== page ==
Trillions of bacteria line our digestive tracts, and they’re extremely important. They support digestion by breaking down tough plant fibres, and they synthesise vitamins for your body to absorb.
But the only way to keep them happy is to keep them fed. And if you aren’t eating the right foods, mouse studies such as this one suggest, these bacteria may turn to the next available snack: the lining of your gut.
So how can you keep their intestinal munching at bay? Eating a fibre-rich diet every day may help, according to new findings in mice.
A breakdown of the stomach lining is not good. It can lead to inflammation, irritation, and inflammatory bowel diseases like ulcerative colitis and Crohn’s disease.
The multifarious collection of bacteria in our guts generally munch on dietary fibre — the roughage we get from plants, whole grains, nuts, seeds, fruits, and vegetables. Fibre helps with digestion and makes you feel full.
But fibre may play a more important role than we knew. According to a study in humans out of the University of Illinois, the amount of fibre in our diets might impact the structure and function of bacterial colonies in our guts. And when intestinal bugs are starved of fibre, as reported by Scientific American, they either die off or start feeding on the lining of the gut.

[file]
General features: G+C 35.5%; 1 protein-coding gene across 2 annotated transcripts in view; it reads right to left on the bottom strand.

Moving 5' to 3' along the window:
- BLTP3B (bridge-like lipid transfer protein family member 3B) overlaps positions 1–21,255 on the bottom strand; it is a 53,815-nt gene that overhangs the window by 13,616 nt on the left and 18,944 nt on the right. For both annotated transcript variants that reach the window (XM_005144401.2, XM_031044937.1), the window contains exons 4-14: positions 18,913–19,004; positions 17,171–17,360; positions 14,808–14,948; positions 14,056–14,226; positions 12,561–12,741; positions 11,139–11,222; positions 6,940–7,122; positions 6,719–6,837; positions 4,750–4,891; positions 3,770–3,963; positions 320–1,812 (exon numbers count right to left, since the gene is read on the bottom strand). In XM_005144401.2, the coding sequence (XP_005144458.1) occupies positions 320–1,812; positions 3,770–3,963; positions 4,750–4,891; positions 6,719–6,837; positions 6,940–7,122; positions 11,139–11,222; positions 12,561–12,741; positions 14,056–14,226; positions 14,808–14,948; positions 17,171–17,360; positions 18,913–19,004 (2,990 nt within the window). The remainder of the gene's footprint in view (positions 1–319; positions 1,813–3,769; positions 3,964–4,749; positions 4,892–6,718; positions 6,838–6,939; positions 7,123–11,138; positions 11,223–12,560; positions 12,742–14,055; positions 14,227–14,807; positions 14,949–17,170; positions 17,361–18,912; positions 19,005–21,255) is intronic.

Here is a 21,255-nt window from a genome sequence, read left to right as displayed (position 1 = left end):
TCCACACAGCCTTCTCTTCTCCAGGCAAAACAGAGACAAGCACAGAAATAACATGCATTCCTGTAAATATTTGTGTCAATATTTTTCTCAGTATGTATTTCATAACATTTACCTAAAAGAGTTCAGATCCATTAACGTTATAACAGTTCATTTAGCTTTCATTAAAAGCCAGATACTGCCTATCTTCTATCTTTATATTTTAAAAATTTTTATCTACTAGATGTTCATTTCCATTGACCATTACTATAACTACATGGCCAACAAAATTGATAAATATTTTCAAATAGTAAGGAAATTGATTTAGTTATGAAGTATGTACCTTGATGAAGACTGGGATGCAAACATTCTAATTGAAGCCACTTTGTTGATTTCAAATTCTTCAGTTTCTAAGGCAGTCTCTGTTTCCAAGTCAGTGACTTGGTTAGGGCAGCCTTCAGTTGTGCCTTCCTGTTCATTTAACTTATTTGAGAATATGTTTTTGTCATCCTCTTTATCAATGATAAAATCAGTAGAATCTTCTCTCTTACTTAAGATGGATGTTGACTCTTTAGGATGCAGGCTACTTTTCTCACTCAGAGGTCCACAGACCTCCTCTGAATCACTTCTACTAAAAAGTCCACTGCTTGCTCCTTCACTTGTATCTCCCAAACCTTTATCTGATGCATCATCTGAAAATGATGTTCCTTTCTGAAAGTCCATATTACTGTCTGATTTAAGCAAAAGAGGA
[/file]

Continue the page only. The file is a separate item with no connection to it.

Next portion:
A more recent study of mice and their gut bacteria further supports this idea. Eric Martens, a microbiologist at the University of Michigan Medical School, presented this work at the Keystone Symposia conference in March, 2015.
After feeding rodents a diet devoid of fibre, Martens discovered that the protective mucous lining of their intestinal tracts thinned dramatically. Meanwhile, another group of mice fed a fibre-rich diet had healthy gut linings.
But the most interesting finding came from a third group of mice. Martens alternated between giving this group a meal high in fibre one day, and a meal with no fibre the other, “like what we would do if we were being bad and eating McDonald’s one day and eating our whole grains the next,” Martens told Scientific American.
Lo and behold, part-time fibre binges weren’t enough to save their guts. In fact, the mucous lining of their intestines measured to only about half the thickness of the intestinal linings of mice on high-fibre diets.
If these findings translate to humans, Martens said in the article, it would mean that we would need to eat a high-fibre diet every single day in order to keep our guts healthy. Just how much fibre, however, is still unknown.
Beyond bacteria helping us break down tough plant fibres and synthesizing essential vitamins, a slew of studies are suggesting that they may play even broader roles.
Eating more fibre may be the key to keeping your community of intestinal bugs happy and healthy, but it’s hard to say for certain unless you’re a mouse. (Researchers will have to study this idea in humans to know for sure.) Because it’s unlikely that having a lot of fibre in your diet is a bad thing, though, it wouldn’t hurt to see if you’re eating enough roughage. The USDA recommends 25 grams per day for women and 38 grams per day for men, but most Americans are not hitting those targets.
So now is as good a time as any to stock up on some beans, nuts, and berries — if only for the good of the helpful critters in your gut.
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